Murano Luxury Glass   D28 E27

Armani/Casa   D28 E27

Roberto Cavalli Home   C35

It is good that retail brands such as Roberto Cavalli and Armani/Casa are (a) including Murano glass pieces in their Home collections and (b) are going to a genuine Murano glass company, Formia, to source them. Normally one would never buy Murano glass unless one knew who made it where, especially since one may be paying a substantial premium for a “luxury” brand name. But Formia’s involvement here means that you can specify Murano glass for those clients who are swayed by luxury brand names....

Objet Insolite   G110

Dark bronze structures, their organic designs sometimes featuring elements of plants, and animals, with cream (or other single colour) shades, this collection, though very French and frequently specified for hotels and restaurants, is particularly well suited to cottages and barn conversions. Don’t miss the unique decorative outdoor lights.

Saint-Louis   G79

Saint-Louis is one of the greatest names in French crystal. Their catalogue collection of chandeliers is not huge, but it is diverse, so this is an important opportunity to see what they do, to see the new, “modern” designs that they are introducing, and also to discuss custom pieces.

Tekna (Nautic, Flat and the Caret lamp)   D76 E75

Yes, there are three things to see that come under the Tekna umbrella:

–          Nautic (which celebrated its 20th anniversary last year) is our key source for lanterns and other lights with a nautical/seaside feel about them. Actually, that does not fully explain their distinctive range, so do go and look at it.

–          Flat is an innovative range of trimless downlighters. You can imagine trimless, but not the remarkable, shadowless light that these cast, thanks to the baffle and the diffusers used. So you have to go see. Then you will understand why – should you ever have to use a downlighter –  you should specify it from this range.

–          the Caret Squirrel Cage lamp, which  may be the most important object in the entire Parc d’Expositions. You can usually see the lamp in lanterns. Traditionally, therefore, lamps that are attractive to look at have been used. For Nautic, this has meant the incandescent squirrel cages. Politicians are going to ban squirrel cages. What to do? Erik spent four years researching an alternative. It is now available as the Caret Squirrel Cage lamp that replaces the wire in an incandescent lamp with loops of cold cathode tube. The light it casts is wonderfully warm. It will be the saviour of all existing, and future, lanterns. That is why it is so important. Because, if you don’t use these, what are you going to use?

Venini   H154

One of the greatest luxury brands, their ArtLight collection has been pruned and revamped, items that only had model numbers have now helpfully been given names (“99.19" is now “Scarlatti”, for example), and the catalogue has been split into three:

–          “The Classics”, which are multi-arm chandeliers, some traditional, some modern;

–          “Architectural Lighting”, which does not contain any architectural lighting at all (they will have to come up with a name that is not misleading) – rather, it is lights which are not multi-arm chandeliers (e.g. Esprit); and

–          “Author Collections”, which contains the pieces which are primarily works of art, rather than functional lighting, by great names like Tadeo Ando, the Campana Brothers, Studio Job, the Bouroullec Brothers, Ettore Sottsass and Mimmo Rotella.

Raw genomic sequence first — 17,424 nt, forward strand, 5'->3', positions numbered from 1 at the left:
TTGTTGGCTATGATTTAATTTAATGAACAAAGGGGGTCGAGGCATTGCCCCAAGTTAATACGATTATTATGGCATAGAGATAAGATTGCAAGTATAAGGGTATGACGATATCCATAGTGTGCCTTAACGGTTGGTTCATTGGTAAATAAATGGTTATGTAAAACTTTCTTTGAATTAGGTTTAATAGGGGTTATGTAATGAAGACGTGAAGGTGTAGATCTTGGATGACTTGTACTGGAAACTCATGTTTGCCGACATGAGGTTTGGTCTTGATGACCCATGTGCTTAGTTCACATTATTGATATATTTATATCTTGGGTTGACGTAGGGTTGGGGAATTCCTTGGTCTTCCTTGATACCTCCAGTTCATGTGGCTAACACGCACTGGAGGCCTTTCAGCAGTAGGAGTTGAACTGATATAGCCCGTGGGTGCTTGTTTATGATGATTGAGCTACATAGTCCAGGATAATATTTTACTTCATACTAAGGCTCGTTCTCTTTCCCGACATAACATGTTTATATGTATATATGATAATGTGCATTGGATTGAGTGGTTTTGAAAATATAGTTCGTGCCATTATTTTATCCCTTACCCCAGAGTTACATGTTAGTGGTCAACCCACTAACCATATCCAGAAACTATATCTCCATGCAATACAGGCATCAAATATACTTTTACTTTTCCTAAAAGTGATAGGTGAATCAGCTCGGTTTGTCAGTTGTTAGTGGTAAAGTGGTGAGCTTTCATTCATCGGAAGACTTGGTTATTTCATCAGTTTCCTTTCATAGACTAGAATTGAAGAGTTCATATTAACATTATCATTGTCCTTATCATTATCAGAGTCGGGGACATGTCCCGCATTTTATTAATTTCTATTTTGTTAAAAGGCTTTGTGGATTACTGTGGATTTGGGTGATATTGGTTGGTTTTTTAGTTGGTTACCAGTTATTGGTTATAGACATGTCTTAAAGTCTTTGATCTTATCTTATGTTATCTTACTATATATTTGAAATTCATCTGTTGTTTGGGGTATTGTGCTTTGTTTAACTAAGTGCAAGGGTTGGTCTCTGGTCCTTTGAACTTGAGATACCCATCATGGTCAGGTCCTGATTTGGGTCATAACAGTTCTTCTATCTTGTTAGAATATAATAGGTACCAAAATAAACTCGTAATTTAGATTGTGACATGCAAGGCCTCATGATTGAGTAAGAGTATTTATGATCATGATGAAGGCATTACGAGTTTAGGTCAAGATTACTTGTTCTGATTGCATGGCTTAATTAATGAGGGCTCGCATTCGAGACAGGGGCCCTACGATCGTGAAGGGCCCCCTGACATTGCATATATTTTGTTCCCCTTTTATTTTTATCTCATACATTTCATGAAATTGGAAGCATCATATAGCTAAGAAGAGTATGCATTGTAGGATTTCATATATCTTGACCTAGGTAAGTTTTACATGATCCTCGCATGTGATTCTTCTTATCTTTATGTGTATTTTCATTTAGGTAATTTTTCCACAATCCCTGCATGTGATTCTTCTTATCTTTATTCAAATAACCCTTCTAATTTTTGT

Note that Venini are not keeping their Architonic information up-to-date so you won’t find lights of theirs that are suitable to your project unless you take the trouble to go to their web site or catalogue.


&tradition   B1 C2

&Tradition supplies classic Scandinavian designs by designers of the calibre of  Arne Jacobsen and Verner Panton, but also by interesting current designers like Victor Vetterlein. The result is an eclectic, high calibre collection that should not be missed. Take the opportunity to see the new patterned glass pendant, Blown, if you did not see it at lightjunction in September. They are now handling Sophie Refer’s Ice Chandelier.

Arpel Lighting   B99

Now, I know what you are going to say: Surely that is Goodbye Edison’s collection of high quality LED lights, launched at M&O three years ago? Well, you are right: they have just changed their name. Frame is a neat, simple idea: a table light shaped like a frame, with LEDs at the back that would illuminate any picture on the wall behind it, and which would be visible through the frame. The rest of the collection continues in this language of minimal forms holding (and made possible by) LEDs. And they have not just changed their name – the other recent development has been the issuing of some of their designs in colours.

Blackbody   A61 B62

The first person to use a new lighting technology is always Ingo Maurer, so he did the first OLED light (the Early Future table light). But Blackbody first company to base its entire business on OLEDs. It is an essential stand to visit, therefore, if you want to see how OLEDs can be used in decorative lighting, what the light that they cast is like, and how much they cost.... We like Aldo Cibic’s Blossoms. And Rain. They are promising to show a new lighting collection at this event which, besides being new designs, should show us all how the use of OLEDs in decorative lighting is progressing.

Bloom!   D87

Rob and his wife invented the idea of the outsize illuminated flower pot that can be used for flowers, or trees, or Christmas trees, or packed with ice and filled with lager... But see also their small outdoor portable lights, and Ornametrica, their mathematical, expanding indoor chandelier. Note also the illuminated outdoor stool – called Stool....

Brokis   F40

This new Czech glass brand continues to present interesting contemporary designs, such as the Muffin, designed for them by Dan Yeffet and Lucie Koldova, that combine glass with metal and wood. Last year, they presented here the balloon lights called Memory. New  since lightjunction is the neat Sätelite table and ceiling light (like a microphone).